Here’s an example. To be mindful of Microsoft’s security protocols, which restrict our taking photos of our buildings with the level of detail I am about to describe, I am going to instead provide you an approximation of the hell we have to go through trying to find our way around.

Setting the mood: you’re in an unfamiliar building for a meeting. You’ve arrived with more than five minutes to spare. Plenty of time! You exit the elevator and are greeted with this initial sign:

← 2000–2200
← Restroom
→ Kitchen
→ 2300–2400
→ Conf Rms 2202, 2205, 2206, 2576, 2999

You know that your meeting is in conference room 2576, so you exit the elevator to the right, intending to go to the kitchen to grab a drink because it’s on your way. You walk down the hall to the next sign, which says:

↑ 2300–2400
→ Kitchen
→ Conf Rms 2202, 2205, 2999

That’s odd, you think, where did 2576 go? Oh I’m sure there’s another sign near the kitchen, you decide. So you enter the kitchen and grab a coffee. The Microsoft Starbucks coffee machines brew your coffee per cup from a custom grind. It takes about 90 seconds, but you figure you have plenty of time. Coffee accomplished, you exit the far side of the kitchen and find this:

← 2300–2400
↓ Restroom
↑ Conf Rms 2576, 2999

Oh, you think, see? There it is. You continue down the hall. You now only have a minute or two before your meeting, so you scan for the next sign and see:

↑ 2350–2491
↑ Restroom
↓ Kitchen
↓ 2300–2349
→ Office Supply

You’re momentarily surprised that the restroom has now folded space to move in front of you, but then you realize that certainly there would be more than one restroom on the floor. But then you pause to realize the conference rooms have disappeared from the sign to be replaced by the office supply room.

Now you’re completely confused, because the last sign had a room range of 2300–2400 but this new one expands that to 2491 and sends you in a different direction for the other rooms. Neither room range matches the conference room. Figuring that surely a conference room like 2576 would be in the general direction of the increasingly larger-numbered offices, you proceed gamely in the direction of the 2350–2491 range. Your meeting is now officially started when you reach 2491 down some long, deserted hallway and stumble across conference room 2999, filled with people you do not know. On the door is a sticker that says “meeting moved to Conf Rm 2202 (by the stairs).”

Now people in the offices around room 2999 are kind of looking at you because you probably just uttered out loud, “You gotta be fucking kidding me.”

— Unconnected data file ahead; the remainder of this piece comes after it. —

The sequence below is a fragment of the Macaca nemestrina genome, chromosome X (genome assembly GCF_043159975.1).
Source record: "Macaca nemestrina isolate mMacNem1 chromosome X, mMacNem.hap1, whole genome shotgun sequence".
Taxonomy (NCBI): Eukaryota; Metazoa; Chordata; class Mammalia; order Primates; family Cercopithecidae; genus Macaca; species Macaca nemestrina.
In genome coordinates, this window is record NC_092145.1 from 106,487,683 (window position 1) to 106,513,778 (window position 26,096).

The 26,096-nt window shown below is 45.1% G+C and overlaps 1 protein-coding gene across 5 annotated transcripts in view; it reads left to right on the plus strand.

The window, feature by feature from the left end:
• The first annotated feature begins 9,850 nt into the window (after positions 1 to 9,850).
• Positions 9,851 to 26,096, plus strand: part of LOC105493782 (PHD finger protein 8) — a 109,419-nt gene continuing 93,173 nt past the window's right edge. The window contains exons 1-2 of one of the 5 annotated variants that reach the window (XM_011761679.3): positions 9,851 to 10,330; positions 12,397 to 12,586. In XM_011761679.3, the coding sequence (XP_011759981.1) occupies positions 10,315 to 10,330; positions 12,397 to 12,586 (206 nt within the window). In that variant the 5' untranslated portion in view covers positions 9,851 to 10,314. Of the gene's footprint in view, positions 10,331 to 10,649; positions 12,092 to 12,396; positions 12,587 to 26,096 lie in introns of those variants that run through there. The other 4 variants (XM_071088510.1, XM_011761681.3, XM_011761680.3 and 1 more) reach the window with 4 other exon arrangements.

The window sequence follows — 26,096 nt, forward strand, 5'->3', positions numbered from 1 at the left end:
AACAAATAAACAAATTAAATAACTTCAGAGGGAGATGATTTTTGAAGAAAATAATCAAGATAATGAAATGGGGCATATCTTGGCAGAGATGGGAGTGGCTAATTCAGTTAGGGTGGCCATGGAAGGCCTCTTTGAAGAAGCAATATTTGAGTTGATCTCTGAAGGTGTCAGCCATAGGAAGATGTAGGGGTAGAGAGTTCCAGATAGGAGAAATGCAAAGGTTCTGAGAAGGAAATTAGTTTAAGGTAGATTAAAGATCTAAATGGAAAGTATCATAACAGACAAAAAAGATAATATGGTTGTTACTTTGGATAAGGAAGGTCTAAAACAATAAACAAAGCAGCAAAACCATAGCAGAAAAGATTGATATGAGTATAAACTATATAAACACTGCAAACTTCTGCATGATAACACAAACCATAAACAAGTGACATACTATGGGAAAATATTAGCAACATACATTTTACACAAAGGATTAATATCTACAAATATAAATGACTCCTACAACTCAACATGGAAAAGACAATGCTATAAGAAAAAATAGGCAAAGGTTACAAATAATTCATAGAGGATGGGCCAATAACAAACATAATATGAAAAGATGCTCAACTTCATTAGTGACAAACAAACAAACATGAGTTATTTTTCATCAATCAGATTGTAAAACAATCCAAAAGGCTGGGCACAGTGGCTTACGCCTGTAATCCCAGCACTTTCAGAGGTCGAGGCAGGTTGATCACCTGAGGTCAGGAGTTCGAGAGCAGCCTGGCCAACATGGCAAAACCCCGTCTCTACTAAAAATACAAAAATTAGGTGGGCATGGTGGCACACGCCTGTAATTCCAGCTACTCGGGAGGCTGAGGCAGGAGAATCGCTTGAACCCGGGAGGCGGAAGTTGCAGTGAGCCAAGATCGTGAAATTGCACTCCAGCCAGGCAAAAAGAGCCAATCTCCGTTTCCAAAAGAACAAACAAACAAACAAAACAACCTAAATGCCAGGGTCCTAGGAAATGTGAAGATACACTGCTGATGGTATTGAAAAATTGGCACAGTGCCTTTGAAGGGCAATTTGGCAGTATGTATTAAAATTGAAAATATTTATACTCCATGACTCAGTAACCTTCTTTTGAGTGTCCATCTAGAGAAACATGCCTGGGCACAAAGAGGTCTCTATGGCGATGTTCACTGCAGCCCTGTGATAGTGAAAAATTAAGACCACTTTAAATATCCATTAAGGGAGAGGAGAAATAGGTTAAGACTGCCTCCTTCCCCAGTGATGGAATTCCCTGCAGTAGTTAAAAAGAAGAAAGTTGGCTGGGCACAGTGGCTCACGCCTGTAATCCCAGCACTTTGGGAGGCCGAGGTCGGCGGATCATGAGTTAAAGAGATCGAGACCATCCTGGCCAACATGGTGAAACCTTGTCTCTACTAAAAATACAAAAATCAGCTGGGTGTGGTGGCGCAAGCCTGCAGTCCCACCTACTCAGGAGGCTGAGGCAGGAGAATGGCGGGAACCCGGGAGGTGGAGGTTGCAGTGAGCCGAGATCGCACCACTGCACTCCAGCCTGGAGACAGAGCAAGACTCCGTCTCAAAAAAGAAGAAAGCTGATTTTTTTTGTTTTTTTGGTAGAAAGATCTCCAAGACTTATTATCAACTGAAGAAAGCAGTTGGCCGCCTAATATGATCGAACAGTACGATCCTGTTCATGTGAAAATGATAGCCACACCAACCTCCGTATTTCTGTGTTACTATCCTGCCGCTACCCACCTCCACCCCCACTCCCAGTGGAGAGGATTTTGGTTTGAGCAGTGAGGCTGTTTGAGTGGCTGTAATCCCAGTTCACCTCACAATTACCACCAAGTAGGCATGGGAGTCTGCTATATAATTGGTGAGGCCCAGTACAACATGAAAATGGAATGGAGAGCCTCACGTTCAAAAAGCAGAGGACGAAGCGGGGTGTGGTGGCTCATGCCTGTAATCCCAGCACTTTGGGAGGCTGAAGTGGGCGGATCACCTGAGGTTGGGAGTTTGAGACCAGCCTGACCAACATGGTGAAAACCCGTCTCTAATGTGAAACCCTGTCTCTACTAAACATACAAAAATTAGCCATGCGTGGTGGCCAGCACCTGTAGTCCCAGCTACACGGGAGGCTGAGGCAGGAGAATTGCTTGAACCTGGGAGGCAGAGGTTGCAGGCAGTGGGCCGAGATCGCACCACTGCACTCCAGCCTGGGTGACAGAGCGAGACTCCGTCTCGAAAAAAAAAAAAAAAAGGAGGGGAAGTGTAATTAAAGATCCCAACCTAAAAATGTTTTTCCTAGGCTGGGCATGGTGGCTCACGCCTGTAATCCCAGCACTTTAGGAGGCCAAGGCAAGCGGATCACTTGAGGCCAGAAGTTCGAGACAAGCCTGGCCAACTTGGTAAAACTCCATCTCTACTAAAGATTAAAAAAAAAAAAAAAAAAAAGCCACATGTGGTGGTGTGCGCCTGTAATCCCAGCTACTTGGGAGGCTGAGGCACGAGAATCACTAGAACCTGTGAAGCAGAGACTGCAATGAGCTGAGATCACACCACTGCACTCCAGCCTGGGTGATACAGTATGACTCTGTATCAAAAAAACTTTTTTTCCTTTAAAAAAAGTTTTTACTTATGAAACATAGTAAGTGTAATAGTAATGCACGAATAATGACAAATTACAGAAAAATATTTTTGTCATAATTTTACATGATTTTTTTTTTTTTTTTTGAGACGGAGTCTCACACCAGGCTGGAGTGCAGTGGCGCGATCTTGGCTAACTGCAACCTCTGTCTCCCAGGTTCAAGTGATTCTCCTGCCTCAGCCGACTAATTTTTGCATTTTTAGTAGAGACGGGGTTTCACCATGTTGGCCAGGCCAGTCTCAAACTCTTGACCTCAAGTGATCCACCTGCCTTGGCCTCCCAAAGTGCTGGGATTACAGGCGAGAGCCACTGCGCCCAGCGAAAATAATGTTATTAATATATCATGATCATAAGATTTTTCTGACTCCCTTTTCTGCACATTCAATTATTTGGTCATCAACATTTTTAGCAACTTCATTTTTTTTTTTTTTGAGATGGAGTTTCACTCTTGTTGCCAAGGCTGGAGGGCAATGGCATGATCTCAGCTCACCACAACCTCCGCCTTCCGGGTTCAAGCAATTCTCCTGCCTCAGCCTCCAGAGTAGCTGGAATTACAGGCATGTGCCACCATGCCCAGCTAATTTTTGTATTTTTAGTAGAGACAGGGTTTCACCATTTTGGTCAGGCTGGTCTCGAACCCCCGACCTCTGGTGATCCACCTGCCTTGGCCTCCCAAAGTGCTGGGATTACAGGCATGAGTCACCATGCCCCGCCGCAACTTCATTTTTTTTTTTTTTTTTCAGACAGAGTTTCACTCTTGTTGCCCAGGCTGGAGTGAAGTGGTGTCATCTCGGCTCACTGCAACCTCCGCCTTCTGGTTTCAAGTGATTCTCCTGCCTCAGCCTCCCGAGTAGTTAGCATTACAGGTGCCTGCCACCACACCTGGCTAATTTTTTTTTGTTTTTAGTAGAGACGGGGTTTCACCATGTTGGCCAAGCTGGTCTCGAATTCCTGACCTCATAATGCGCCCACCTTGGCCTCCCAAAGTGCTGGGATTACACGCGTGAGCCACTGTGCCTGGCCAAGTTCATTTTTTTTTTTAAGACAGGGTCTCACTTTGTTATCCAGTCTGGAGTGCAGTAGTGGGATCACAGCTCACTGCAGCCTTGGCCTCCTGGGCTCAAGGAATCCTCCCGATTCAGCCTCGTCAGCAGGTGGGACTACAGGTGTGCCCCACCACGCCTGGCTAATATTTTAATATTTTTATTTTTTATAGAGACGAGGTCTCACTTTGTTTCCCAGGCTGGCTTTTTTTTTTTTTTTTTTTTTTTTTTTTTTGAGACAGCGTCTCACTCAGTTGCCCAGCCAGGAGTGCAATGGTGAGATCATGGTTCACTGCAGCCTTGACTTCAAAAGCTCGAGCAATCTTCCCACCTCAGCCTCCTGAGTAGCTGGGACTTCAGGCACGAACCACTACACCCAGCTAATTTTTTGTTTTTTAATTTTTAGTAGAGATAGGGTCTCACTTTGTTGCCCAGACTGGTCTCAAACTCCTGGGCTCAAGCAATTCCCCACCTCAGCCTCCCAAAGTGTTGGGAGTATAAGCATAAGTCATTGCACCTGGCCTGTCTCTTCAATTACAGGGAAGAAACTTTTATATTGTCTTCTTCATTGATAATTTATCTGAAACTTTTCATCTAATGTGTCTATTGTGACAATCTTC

Your smartphone/watch/internal timing mechanism informs you that you are now three minutes late. You hustle back down the hallway to the sign you last passed, only to see that totally different signs are posted facing the other way:

↑ 2491–2500
↓ Conf Rm 2999
← 2000–2050
← Kitchen

All right, now you are six minutes late and you still have no idea where you are in the building. You get a text message on your phone from your boss or other helpful co-worker trying to protect your reputation as not being one of those people who is always late:

“VP is here. We’re all waiting on you to start.”

The VP? The vice president of the division is there? “Oh my God!” you may or may not exclaim out loud. You hustle back to the elevator.

On the way you pass conference room 2202. In your haste and panic, you think you recognize a friend of yours in 2202 who is supposed to be at your meeting, but that can’t be because yours is in 2576. Maybe they just had a more important meeting in 2202 and could not make it to yours. Regardless, you’re seven minutes late and you need to find 2576. Heading in the opposite direction from the elevator’s initial sign, you find, five feet away with no signage pointing you there, conference room 2576. It is filled with people you do not know and has a sticker on it saying “[Your meeting] moved to 2999,” which you realize had the sticker on it saying it was moved to room 2202, which you just passed and now realized is filled with your friend, the people, and the vice president for your meeting.

You may or may not at this point scream out loud, “Motherfucker!” and run back to 2202, forsaking signs altogether. You try as nonchalantly as possible to open the door and enter, saying carefully and slightly breathlessly, “My apologies for being late. I couldn’t find the room.”

The vice president looks you up and down and says, “But had enough free time to get some coffee, I see.”

The signage situation at Microsoft is so pervasive that among some employees, if you want to send a passive-aggressive signal about who needs the meeting more than you, you make all the invitees come to your building. Likewise, if you need to make peace or resolve a conflict you think you might be wrong about, you schedule the meeting in their building as a peace offering.

No, really.